Game Day Eats – Apple Cider Doughnuts

Consider the doughnut.

In the words of M.F.K. Fisher does it live, “a dreadful but exciting life”?  Naw, probably more like a short and delicious life.

Who doesn’t love this fried confection?  It is one of my favorites without a doubt.  But, they are best eaten quickly after frying.  It is indeed a brief and joyous time for us.

If you are planning a brunch for your friends this weekend or your tailgating starts early, might I suggest you wow them with some apple cider doughnuts?  You won’t be sorry…

Apple Cider Doughnuts
Makes about 20 doughnuts and holes

Modified from Smitten Kitchen

1 cup apple cider
3 1/2 cups all-purpose flour, plus more for  working with the dough
2 tsp baking powder
1 tsp baking soda
1 tsp cinnamon
1/2 tsp salt
1/4 tsp ground nutmeg
4 Tbsp unsalted butter, room temperature
1 cup granulated sugar
2 large eggs
1/2 cup buttermilk
not small quantity of vegetable shortening (aka Crisco)

In a small saucepan over medium heat, reduce apple cider to about 1/4 cup.  It took me about 20 minutes.  Set aside to cool.

In a mixing bowl, combine flour, baking powder, soda, cinnamon, salt, and nutmeg.  Set aside.

Using a mixer, beat butter and sugar until smooth.

Add eggs, one at a time, and beat until each is incorporated into dough.

On low speed, gradually add the apple cider and buttermilk, mixing until just combined.

Add the flour mixture, and continue to mix until dough just starts to come together.

Line two baking sheets with parchment paper and sprinkle lightly with flour.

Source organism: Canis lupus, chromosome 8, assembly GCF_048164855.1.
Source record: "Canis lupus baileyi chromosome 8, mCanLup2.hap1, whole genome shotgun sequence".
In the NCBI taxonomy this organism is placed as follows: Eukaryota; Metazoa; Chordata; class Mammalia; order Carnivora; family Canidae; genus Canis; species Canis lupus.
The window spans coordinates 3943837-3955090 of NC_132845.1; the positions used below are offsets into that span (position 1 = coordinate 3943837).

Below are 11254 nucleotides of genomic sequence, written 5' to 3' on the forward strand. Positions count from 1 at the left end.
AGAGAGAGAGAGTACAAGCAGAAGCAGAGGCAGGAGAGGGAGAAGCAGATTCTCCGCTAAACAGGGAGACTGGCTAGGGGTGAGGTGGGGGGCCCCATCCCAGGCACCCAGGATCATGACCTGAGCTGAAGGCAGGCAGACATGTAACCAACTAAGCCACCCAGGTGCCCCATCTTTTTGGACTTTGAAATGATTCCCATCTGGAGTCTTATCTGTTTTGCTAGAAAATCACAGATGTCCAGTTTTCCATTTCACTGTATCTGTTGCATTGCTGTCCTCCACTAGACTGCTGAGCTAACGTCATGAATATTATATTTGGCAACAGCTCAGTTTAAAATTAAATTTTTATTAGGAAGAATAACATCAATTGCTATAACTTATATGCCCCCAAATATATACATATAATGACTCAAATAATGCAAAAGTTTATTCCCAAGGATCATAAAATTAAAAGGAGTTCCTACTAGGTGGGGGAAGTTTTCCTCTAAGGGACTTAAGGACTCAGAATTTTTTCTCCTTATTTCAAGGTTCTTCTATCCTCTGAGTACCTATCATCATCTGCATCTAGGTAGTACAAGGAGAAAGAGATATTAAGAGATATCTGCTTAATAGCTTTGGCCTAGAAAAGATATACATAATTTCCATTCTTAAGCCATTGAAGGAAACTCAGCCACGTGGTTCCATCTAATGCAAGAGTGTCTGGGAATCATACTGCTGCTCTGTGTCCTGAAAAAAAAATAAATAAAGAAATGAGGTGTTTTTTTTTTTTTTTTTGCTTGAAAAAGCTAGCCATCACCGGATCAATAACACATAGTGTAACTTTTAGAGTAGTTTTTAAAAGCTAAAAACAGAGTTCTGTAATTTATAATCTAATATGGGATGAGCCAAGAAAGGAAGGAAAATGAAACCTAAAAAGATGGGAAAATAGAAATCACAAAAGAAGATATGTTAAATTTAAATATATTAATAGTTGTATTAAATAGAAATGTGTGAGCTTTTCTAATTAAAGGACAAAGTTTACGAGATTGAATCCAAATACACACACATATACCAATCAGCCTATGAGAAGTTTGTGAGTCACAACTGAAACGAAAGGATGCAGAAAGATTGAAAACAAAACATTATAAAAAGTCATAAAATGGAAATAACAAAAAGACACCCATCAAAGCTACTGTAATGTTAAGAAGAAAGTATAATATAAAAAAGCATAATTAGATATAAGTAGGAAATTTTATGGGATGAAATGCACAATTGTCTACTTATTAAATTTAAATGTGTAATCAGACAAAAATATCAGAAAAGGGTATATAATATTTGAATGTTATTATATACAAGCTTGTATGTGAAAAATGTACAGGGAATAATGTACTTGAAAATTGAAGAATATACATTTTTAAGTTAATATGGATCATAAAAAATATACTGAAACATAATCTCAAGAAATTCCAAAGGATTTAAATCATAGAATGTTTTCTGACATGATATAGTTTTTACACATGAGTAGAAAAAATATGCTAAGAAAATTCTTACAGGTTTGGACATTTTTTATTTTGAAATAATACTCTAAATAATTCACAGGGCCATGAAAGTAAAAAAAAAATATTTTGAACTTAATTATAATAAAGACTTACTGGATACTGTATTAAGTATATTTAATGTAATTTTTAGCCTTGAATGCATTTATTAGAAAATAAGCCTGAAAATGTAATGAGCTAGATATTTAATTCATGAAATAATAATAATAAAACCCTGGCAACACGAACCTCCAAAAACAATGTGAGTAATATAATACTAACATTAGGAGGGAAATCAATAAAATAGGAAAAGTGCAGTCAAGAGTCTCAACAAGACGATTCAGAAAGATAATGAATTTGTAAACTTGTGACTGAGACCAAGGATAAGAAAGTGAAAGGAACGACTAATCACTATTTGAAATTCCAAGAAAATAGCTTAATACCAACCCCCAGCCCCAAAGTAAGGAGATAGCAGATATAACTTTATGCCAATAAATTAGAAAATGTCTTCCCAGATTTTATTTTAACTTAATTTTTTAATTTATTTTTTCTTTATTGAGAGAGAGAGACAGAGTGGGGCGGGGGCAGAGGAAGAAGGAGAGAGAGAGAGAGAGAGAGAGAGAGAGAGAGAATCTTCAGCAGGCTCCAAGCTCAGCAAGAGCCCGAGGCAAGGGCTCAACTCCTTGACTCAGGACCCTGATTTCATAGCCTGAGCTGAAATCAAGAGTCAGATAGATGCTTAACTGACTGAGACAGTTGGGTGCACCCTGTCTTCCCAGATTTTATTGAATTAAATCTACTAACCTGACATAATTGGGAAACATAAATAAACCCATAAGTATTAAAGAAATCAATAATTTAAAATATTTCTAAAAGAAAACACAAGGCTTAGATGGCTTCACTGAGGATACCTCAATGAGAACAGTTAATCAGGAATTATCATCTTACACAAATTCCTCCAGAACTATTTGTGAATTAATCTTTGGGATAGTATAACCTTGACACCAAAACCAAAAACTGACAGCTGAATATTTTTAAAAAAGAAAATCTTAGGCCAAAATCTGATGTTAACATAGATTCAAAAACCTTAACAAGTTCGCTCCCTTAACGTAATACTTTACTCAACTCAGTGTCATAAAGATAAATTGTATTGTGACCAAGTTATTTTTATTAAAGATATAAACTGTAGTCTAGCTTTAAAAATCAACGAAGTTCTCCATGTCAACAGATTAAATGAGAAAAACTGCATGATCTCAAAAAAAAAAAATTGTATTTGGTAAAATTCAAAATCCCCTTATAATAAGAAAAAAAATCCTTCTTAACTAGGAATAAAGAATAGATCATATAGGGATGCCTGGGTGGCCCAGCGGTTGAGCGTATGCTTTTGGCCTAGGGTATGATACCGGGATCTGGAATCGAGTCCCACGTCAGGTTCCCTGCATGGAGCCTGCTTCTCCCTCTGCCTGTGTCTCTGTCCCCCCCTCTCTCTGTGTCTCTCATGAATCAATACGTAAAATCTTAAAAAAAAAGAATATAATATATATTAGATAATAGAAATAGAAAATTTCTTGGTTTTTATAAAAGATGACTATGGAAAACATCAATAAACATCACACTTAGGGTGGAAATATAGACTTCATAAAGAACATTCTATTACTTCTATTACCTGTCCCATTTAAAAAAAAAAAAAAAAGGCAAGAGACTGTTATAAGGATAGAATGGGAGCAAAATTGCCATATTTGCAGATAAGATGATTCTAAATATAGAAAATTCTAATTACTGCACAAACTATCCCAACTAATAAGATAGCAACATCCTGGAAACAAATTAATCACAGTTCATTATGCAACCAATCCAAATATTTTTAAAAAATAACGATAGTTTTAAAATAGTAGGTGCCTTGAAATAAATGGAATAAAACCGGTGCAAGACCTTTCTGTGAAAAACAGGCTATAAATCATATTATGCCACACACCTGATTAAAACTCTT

Turn the dough out onto one of those sheets and using your hands, flatten the dough until it is about 1/2-inch thick.

Add more flour, as necessary.  Place the baking sheet of dough in the freezer for about 20 minutes or until it is slightly hardened.

Pull the dough out of the freezer, and cut out doughnut shapes.  Place the cut doughnut onto the second baking sheet.  Place the cut doughnuts in the refrigerator for another 20 minutes.  If you need to re-roll the scraps, refrigerate them again for a while before cutting.

Add enough shortening to a deep-sided pan to measure a depth of about 2 inches.  Attach a candy thermometer to the side and heat until the oil reaches 350 degrees F.  Have a plate lined with paper towels ready to receive the fried dough.

While the shortening is heating, you can make your toppings, if you like.  We made both cinnamon and sugar (self-explanatory) and a glaze of apple cider and powdered sugar.  Set them aside until the doughnuts come out of the oil.